Session

Oral Session 1: Deep Learning Theory and Causality

Moderator: Nadav Cohen



Tue 7 Dec midnight PST — 1 a.m. PST

Abstract:

Chat is not available.

Tue 7 Dec. 0:00 - 0:15 PST

(Oral)
Framing RNN as a kernel method: A neural ODE approach

Adeline Fermanian · Pierre Marion · Jean-Philippe Vert · Gérard Biau

Building on the interpretation of a recurrent neural network (RNN) as a continuous-time neural differential equation, we show, under appropriate conditions, that the solution of a RNN can be viewed as a linear function of a specific feature set of the input sequence, known as the signature. This connection allows us to frame a RNN as a kernel method in a suitable reproducing kernel Hilbert space. As a consequence, we obtain theoretical guarantees on generalization and stability for a large class of recurrent networks. Our results are illustrated on simulated datasets.

Tue 7 Dec. 0:15 - 0:20 PST

(Q&A)
Q&A

Tue 7 Dec. 0:20 - 0:35 PST

(Oral)
A Universal Law of Robustness via Isoperimetry

Sebastien Bubeck · Mark Sellke

Classically, data interpolation with a parametrized model class is possible as long as the number of parameters is larger than the number of equations to be satisfied. A puzzling phenomenon in the current practice of deep learning is that models are trained with many more parameters than what this classical theory would suggest. We propose a theoretical explanation for this phenomenon. We prove that for a broad class of data distributions and model classes, overparametrization is {\em necessary} if one wants to interpolate the data {\em smoothly}. Namely we show that {\em smooth} interpolation requires $d$ times more parameters than mere interpolation, where $d$ is the ambient data dimension. We prove this universal law of robustness for any smoothly parametrized function class with polynomial size weights, and any covariate distribution verifying isoperimetry. In the case of two-layers neural networks and Gaussian covariates, this law was conjectured in prior work by Bubeck, Li and Nagaraj. We also give an interpretation of our result as an improved generalization bound for model classes consisting of smooth functions.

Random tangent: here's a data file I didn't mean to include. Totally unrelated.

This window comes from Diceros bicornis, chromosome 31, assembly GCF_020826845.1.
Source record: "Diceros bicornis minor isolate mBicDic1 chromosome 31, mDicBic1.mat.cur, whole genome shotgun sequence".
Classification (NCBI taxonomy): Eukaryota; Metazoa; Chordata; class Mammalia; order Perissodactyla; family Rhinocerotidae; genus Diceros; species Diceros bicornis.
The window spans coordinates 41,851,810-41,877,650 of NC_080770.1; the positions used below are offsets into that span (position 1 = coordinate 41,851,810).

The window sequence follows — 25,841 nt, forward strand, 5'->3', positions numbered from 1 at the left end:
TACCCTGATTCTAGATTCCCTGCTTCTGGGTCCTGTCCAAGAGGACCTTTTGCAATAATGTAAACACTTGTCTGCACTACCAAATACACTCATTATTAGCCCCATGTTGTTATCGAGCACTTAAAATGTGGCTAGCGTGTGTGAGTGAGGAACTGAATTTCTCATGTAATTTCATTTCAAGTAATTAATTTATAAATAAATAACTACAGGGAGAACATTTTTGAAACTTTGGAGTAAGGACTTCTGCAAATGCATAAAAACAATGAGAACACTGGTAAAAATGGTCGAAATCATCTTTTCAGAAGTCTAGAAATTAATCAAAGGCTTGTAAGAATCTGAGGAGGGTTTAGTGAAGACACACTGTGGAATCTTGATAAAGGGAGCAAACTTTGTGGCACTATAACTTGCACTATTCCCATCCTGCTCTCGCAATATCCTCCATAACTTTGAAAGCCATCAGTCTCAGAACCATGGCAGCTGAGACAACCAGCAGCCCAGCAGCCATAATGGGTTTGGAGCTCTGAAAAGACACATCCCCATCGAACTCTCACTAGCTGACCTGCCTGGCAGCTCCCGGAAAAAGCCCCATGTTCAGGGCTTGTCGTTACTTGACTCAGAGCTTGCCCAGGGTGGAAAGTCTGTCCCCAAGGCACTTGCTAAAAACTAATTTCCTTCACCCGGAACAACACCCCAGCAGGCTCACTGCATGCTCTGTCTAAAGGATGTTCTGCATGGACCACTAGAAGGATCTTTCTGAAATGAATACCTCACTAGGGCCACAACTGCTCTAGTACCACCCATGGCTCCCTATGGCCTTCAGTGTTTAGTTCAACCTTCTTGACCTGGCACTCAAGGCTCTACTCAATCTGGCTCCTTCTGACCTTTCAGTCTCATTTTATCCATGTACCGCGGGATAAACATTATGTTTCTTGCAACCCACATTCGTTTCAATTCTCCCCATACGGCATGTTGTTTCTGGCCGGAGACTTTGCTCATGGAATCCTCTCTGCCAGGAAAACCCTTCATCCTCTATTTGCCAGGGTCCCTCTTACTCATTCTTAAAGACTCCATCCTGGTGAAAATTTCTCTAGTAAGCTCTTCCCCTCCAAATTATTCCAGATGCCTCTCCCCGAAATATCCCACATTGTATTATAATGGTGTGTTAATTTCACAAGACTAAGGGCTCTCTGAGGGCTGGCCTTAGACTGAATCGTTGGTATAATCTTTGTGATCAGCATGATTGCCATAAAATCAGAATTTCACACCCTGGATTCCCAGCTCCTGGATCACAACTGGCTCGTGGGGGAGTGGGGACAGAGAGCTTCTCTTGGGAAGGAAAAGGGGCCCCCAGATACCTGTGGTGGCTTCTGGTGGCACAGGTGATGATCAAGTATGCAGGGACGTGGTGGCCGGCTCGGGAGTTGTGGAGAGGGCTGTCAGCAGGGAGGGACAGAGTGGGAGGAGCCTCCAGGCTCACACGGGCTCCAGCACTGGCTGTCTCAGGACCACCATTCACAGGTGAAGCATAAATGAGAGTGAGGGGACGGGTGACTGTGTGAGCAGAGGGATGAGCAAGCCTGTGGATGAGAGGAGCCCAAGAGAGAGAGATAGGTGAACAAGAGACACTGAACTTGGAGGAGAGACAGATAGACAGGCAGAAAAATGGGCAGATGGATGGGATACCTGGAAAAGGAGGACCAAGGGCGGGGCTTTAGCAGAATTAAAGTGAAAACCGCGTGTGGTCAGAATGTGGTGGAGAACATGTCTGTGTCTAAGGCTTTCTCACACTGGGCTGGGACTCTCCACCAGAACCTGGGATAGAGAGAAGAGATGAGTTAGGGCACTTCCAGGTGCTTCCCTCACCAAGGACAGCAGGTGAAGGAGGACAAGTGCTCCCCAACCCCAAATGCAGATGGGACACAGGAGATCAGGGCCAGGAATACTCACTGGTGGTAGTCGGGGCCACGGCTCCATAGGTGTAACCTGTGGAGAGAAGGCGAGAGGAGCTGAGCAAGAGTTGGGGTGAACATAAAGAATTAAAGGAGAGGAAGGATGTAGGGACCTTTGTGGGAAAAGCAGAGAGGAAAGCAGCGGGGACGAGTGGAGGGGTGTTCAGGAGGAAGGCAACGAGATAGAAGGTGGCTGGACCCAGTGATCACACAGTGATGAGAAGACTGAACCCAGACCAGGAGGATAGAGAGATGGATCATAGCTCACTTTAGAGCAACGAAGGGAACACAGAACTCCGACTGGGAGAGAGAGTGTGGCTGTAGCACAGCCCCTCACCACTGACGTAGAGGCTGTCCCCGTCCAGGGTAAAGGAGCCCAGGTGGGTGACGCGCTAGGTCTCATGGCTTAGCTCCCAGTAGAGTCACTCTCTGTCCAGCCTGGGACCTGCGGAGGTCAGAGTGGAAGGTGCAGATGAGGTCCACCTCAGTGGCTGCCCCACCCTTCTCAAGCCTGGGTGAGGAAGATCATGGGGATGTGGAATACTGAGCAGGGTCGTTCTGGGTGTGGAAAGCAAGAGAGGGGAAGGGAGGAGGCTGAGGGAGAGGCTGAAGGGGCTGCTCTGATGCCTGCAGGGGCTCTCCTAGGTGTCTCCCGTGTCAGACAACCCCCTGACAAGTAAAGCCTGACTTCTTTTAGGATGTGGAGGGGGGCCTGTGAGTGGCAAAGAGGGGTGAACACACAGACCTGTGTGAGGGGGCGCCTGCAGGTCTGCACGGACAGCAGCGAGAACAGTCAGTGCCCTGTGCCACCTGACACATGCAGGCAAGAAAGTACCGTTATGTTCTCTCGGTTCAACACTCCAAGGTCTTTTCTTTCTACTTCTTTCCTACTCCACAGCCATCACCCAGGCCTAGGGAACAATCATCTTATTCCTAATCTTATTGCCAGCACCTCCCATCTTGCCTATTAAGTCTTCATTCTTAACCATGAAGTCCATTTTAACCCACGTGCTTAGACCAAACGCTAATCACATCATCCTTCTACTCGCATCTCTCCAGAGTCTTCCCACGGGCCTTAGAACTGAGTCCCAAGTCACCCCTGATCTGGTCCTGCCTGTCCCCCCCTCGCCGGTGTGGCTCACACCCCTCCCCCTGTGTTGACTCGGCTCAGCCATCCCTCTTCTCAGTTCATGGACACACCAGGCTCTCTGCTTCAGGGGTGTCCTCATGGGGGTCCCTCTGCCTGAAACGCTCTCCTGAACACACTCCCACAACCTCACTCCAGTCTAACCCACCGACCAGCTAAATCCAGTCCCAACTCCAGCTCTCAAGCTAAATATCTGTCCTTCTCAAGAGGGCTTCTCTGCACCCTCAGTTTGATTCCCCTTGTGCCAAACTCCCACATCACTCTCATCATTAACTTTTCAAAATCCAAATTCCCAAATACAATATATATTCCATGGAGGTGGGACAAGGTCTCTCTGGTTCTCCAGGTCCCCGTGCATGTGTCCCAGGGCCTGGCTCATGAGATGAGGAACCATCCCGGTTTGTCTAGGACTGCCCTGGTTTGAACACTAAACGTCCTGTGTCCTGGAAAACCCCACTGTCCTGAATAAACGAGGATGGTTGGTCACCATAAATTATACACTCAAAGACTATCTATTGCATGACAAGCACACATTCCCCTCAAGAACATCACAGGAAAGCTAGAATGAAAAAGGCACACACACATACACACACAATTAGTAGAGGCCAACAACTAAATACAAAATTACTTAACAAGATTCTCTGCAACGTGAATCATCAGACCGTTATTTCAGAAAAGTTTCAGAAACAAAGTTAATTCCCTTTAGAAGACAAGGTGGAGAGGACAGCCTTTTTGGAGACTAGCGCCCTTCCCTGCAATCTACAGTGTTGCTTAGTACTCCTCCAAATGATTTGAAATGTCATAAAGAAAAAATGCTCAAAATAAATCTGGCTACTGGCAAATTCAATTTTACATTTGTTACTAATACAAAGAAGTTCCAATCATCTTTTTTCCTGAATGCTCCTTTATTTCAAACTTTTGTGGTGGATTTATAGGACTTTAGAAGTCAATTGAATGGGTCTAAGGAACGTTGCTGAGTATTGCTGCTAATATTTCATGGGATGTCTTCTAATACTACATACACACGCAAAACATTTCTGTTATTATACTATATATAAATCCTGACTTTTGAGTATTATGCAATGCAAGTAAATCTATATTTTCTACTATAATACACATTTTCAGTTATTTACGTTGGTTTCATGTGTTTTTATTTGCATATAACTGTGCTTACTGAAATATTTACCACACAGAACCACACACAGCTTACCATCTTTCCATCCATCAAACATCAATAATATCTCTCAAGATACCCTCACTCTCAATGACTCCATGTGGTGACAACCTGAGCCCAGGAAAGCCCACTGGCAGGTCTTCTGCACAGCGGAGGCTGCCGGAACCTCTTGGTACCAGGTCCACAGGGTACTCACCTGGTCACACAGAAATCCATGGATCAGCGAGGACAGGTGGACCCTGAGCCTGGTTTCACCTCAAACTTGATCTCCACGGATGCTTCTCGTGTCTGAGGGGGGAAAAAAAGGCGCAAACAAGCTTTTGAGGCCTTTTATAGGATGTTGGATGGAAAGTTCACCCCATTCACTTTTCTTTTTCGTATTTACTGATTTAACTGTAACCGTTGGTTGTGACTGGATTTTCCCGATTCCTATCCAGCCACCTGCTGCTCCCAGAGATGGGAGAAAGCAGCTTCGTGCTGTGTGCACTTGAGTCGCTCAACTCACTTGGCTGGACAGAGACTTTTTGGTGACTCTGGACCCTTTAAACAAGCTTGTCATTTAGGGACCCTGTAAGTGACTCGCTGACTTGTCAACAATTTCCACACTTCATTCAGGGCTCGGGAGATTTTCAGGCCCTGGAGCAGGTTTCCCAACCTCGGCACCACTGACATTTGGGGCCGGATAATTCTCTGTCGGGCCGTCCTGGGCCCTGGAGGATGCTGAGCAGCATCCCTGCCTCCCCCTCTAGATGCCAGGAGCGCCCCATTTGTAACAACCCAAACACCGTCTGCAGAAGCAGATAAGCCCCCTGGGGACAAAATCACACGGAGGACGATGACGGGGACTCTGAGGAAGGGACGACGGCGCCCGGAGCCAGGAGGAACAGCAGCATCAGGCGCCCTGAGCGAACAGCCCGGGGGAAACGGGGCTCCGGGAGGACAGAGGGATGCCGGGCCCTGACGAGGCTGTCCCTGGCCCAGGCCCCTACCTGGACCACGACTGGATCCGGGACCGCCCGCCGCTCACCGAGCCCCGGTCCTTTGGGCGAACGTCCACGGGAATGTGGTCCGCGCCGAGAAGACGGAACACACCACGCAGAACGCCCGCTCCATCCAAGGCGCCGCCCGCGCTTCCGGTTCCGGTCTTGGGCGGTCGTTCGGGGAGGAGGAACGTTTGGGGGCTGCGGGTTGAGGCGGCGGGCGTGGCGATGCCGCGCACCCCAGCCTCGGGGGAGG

Tue 7 Dec. 0:35 - 0:40 PST

(Q&A)
Q&A

Tue 7 Dec. 0:40 - 0:55 PST

(Oral)
Causal Identification with Matrix Equations

Sanghack Lee · Elias Bareinboim

Causal effect identification is concerned with determining whether a causal effect is computable from a combination of qualitative assumptions about the underlying system (e.g., a causal graph) and distributions collected from this system. Many identification algorithms exclusively rely on graphical criteria made of a non-trivial combination of probability axioms, do-calculus, and refined c-factorization (e.g., Lee & Bareinboim, 2020). In a sequence of increasingly sophisticated results, it has been shown how proxy variables can be used to identify certain effects that would not be otherwise recoverable in challenging scenarios through solving matrix equations (e.g., Kuroki & Pearl, 2014; Miao et al., 2018). In this paper, we develop a new causal identification algorithm which utilizes both graphical criteria and matrix equations. Specifically, we first characterize the relationships between certain graphically-driven formulae and matrix multiplications. With such characterizations, we broaden the spectrum of proxy variable based identification conditions and further propose novel intermediary criteria based on the pseudoinverse of a matrix. Finally, we devise a causal effect identification algorithm, which accepts as input a collection of marginal, conditional, and interventional distributions, integrating enriched matrix-based criteria into a graphical identification approach.

Tue 7 Dec. 0:55 - 1:00 PST

(Q&A)
Q&A